There’s a scene in Gareth Edwards’ GODZILLA of military types standing around a wall of monitors. On one of the monitors is a map of the west coast of the United States. Three different colored arrow paths mark the proposed trajectory of three different giant monsters. One of the analysts suggests a possible landing mark, a point of convergence for the creatures. This immediately brings to mind the endless analysis of meteorologists and storm trackers whenever a particularly nasty storm springs to life over the ocean. This obsessive tracking of nature may help us brace for impact, but it also fosters this naïve idea that if we can just predict where the storm will hit, if we can just prepare for it, then we can survive it. In reality, nature has an uncanny ability to kill us off by the thousands to the millions. No amount of preparation will ever be enough. Nature will always win.
This has long been the mantra of the disaster movie. Earthquakes level the most magnificent buildings, fires consume whole metropolises and meteors remove whole countries from the world map. They are expressions of a truth, that our continued existence is not a guarantee. We are at the mercy of forces much greater than ourselves. In playing this same card, GODZILLA emerges not as an action orientated monster fest but as a classic disaster film. It is far more concerned with how people would react to the fantastic situation of giant monsters running rampant in major cities than with said monsters fighting to the death. There are scenes of mass destruction, shots of bodies lying twisted beneath rubble, wounded men and women huddled in makeshift medical bays and a sea of frightened, confused faces. The military, as the military is wont to do, frantically tries to control an uncontrollable situation. But in the face of unstoppable nature, all we can ever really do is gawk and cower, run or die.
Anyone expecting anything more than a human drama will likely be disappointed. The majority of reviews are comparing this film to PACIFIC RIM, a decidedly non-serious film that revels in its scenes of destruction. PACIFIC RIM is a good film but it suffers from the same problem many action films these days suffer from: CGI burnout. Simply put, by the time you reach the midway mark of the film, all of the monster mayhem becomes redundant. Like TWISTER, it’s the same scene repeated over and over again. The only thing that changes is the size of the calamity. GODZILLA, if it has any source of inspiration outside of Honda’s 1954 masterpiece GOJIRA, owes more to JAWS than any other film. The monster action is meted out in small doses with the first handful of monster showdowns coming across as little more than teases of larger things to come. Time and time again, Edwards cuts away before a single punch is thrown. Why? Because he understands that the film needs to earn those scenes. Indulging at every opportunity would only blunt the effect.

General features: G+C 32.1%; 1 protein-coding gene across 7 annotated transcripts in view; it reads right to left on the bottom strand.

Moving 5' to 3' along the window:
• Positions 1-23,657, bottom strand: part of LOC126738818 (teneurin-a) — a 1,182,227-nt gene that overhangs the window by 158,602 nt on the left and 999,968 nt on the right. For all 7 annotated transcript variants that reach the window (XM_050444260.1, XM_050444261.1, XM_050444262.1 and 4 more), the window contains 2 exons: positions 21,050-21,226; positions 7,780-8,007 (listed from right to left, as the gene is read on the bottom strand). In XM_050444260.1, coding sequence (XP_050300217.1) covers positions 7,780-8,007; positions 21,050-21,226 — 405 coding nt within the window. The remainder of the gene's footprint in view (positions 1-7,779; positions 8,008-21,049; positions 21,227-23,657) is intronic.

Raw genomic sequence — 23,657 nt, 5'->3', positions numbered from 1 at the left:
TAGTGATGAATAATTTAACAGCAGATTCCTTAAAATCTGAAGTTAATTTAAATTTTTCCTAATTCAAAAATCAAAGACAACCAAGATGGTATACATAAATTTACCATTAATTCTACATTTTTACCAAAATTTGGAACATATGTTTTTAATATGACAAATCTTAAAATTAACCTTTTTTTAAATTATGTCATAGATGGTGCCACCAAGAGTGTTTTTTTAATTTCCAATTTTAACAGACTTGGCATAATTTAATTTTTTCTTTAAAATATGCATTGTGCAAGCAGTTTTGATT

That isn’t to say that GODZILLA is completely devoid of action, monster related or otherwise. The MUTOs, insect-like monstrosities from the same evolutionary and geological period as Godzilla, are frightening and perfectly realized creations. They get the bulk of the monster screen time here. While it might seem a bit hypocritical to call your film GODZILLA and then proceed to push the title character to the side in favor of the secondary monsters, I think the decision was the right one. Godzilla is right up there with King Kong in terms of popularity and, more importantly, familiarity. Even if you’ve never seen a GODZILLA film, you know what he looks like and what he’s capable of. The MUTO creatures are new creations and the film takes the time to set up their arrival and answer questions about their origins and abilities. If this film had not been a GODZILLA film, had it been solely about the MUTOs, I still would have enjoyed it. But without Godzilla, it would have taken one hell of a deus ex machina to bring the beasts down and so here he is, rendered in glorious CGI and voiced by an impressive catalog of Oscar-caliber sound design. The creature designs and special effects work on display in GODZILLA are simply awe inspiring.